Here's the next batch of books readers of the blog can pick through before I sell them! The previous giveaway found new homes for the Stainless Steel Rat omnibus and the three Vlad Taltos collections, but the others are still available if you either live in Groningen or are willing to pay shipping.
The next batch is a bit more diverse and contains some non-fiction and some comics, but we'll start off with some more science fiction & fantasy:
Douglas A. Anderson, editor: Tales Before Narnia, an anthology of fantasy stories that inspired, or in some cases may have inspired, C.S. Lewis and includes stories and poems by Robert Louis Stephenson, G.K. Chesterton, J.R.R. Tolkien, Rudyard Kipling, Charles Dickens, Sir Walter Scott and others.
David G. Hartwell and Kathryn Cramer, editors: The Hard SF Renaissance. A range of hard SF stories by a wide range of older and younger writers. Few of the stories left any impression on me but I recall that "Bicycle Repairman" by David Brin delivered the goods. In any case, it's almost 1,000 pages so there should be something for everyone in there.
Diana Wynne Jones: The Tough Guide to Fantasy Land. A classic guide to fantasy clichés that's well worth a read and won't suck up your time as much as TV Tropes will.
Aloys Winterling: Caligula: Een Biografie, Dutch, translated from German. What it says on the tin: a somewhat contrarian biography of the Roman emperor, attempting to sort the truth from the accumulated legends and giving an overview of the kind of political landscape in which someone might want to appoint a horse as a senator.
Anonymous (Michael Scheuer): Imperial Hubris: Why the West is Losing the War on Terror. I bought this before I realized that Scheuer was nuts. At the time I thought the analysis, especially of Osama Bin Laden's motivations and of political and intelligence-related errors in the War on Terror was strong, but re-reading the preface now for a recap of what's in the rest of the book, it looks absolutely hysterical. Nevertheless, it was an important book in its day and still has some worthwhile analysis in it from a former CIA insider.
Christopher Hitchens: The Trial of Henry Kissinger. An overview of the case that might be made against Henry Kissinger if he was ever charged before the International Criminal Court.
Thomas von der Dunk: De Vader, de Zoon en de Geest van Pim: Nederland in het Rampjaar 2002 (Dutch, obviously). A collection of newspaper columns by von der Dunk, written in what was really quite a turbulent year for the Netherlands.
Eric S. Raymond: The Cathedral and the Bazaar: Musings on Linux and Open Source by an Accidental Revolutionary. It must have seemed interesting at the time... I expect in another ten years, it will be again as a piece of social history of the geek movement.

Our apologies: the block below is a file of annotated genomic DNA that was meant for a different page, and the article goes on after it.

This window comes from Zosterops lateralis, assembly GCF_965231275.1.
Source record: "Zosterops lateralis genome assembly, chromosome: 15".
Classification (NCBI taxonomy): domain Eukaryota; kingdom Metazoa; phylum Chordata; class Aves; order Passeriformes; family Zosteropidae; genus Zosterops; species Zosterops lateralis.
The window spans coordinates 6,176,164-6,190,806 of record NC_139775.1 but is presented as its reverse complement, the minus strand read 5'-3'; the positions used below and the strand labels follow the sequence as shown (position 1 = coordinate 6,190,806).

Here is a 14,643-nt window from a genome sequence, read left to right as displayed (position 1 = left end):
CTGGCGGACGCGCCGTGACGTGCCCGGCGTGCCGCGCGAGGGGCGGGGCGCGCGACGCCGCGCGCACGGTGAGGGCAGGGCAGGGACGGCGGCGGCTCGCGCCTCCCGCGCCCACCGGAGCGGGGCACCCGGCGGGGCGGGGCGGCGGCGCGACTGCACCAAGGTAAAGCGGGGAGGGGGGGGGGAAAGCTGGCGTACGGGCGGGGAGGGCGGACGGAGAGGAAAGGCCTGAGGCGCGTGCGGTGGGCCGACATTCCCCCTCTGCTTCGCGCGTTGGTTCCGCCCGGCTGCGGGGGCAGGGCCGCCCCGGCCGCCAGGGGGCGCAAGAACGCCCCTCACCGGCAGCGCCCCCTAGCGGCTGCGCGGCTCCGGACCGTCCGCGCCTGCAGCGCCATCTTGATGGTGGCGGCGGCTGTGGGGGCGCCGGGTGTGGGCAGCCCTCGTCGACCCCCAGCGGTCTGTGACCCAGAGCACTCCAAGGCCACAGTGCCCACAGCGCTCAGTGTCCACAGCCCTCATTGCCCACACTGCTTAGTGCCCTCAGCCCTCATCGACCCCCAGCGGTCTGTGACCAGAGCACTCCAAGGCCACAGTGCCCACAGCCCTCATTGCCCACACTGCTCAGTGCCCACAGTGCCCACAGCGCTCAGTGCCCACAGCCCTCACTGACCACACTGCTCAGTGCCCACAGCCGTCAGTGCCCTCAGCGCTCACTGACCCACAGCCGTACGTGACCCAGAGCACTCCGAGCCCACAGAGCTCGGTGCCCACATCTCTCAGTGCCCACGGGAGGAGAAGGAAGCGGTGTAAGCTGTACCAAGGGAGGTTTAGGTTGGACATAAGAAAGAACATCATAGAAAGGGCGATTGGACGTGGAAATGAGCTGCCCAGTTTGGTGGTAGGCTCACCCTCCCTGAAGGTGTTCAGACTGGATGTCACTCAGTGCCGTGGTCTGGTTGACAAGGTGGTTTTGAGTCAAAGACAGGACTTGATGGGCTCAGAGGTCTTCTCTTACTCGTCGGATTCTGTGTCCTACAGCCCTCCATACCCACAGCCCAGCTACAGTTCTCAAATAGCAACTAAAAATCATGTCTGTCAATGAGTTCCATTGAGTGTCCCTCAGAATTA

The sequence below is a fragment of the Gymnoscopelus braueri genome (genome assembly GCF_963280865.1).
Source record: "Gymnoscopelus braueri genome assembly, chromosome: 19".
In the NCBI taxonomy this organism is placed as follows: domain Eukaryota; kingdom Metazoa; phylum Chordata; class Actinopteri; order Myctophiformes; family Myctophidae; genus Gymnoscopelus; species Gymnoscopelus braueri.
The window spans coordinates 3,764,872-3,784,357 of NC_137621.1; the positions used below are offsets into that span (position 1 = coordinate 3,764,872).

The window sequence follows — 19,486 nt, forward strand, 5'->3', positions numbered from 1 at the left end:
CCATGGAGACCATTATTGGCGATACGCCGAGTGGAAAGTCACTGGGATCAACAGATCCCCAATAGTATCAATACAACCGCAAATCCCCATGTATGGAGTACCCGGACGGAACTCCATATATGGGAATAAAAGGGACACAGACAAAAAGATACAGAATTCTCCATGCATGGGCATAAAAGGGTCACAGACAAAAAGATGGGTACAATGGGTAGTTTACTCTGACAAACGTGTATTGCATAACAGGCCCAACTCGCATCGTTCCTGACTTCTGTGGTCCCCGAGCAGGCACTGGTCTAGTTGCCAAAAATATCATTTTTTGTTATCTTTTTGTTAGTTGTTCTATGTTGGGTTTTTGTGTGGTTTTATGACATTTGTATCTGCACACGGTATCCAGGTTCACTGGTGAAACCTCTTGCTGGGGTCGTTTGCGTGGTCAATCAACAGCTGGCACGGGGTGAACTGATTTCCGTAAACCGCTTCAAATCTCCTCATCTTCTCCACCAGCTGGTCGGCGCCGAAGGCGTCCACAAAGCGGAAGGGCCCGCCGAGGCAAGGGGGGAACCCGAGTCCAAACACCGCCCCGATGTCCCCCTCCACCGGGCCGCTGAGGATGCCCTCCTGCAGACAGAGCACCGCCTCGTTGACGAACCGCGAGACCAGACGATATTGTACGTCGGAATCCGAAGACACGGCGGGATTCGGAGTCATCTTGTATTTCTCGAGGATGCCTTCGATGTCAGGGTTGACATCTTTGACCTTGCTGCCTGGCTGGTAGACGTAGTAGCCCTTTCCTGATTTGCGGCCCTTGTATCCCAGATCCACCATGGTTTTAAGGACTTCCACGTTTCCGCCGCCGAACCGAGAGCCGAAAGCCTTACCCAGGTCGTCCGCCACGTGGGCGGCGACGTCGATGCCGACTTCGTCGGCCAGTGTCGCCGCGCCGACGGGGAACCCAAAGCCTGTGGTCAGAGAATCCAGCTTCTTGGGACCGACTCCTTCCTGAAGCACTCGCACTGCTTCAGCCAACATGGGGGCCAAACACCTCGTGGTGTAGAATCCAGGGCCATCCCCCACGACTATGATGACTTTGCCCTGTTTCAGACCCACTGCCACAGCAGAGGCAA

Kamagurka: Bezige Bert, De Zanger is Ziek Vandaag: two latter-day collections from the Belgian absurdist cartoonist, in Dutch.
Jakob Nielsen: Functioneel Webdesign (Dutch, translated from the English). I used this in a previous iteration of the ROCR.net site. Unfortunately, web design and development bore me to tears and designing for usability is no exception, so it hasn't helped me all that much; the big takeaway I got from this was that for someone like me, following the herd works, especially when combined with simplicity. I still try to keep the number of design elements low and use labels that people recognise from other webcomics, but beyond that, I simply don't spend enough time on design to benefit from this book. Still, Nielsen's insights usually hold up well over a long period and if you are interested in usability design, this is still good despite its age.
Steve Krug: Don't Make Me Think: A Common Sense Approach to Web Usability. See above, mostly.
Ian McEwan: The Child In Time. Egads, I read this for school before I went to University. Honestly, I don't remember if this is any good or not.
Bernard Malamud: The Assistant. Egads, I read this for University. Bored me to tears, it did!
Momir Stosic Moki, editor: Signed By War. International benefit anthology for independent comics artists in the then-war-torn republics of the Former Yugoslavia. Black and White. Contributions by Enki Bilal, Marcel Ruijters, Lian Ong, Zoran Janjetov, Sasa Rakezic, Edmond Baudoin, Peter Kuper, Lorenzo Mattotti and others.
Scott Adams: Dogbert's Clues for the Clueless. A collection of Dilbert strips featuring Dogbert.
Breathed, Berkeley: Tales too Ticklish To Tell. A Bloom County collection.
Breathed, Berkeley: Politically, Fashionably and Aerodynamically Incorrect, His Kisses Are Dreamy... But Those Hairballs Down My Cleavage...!. Two Outland collections. I liked those at the time but they now leave me cold.
If you want any of those books, drop me a line in the next few weeks. If you live outside of Groningen, the Netherlands, I'll need you to pay shipping; if you live in Groningen, I can hand them over in person or just drop them in your mailbox.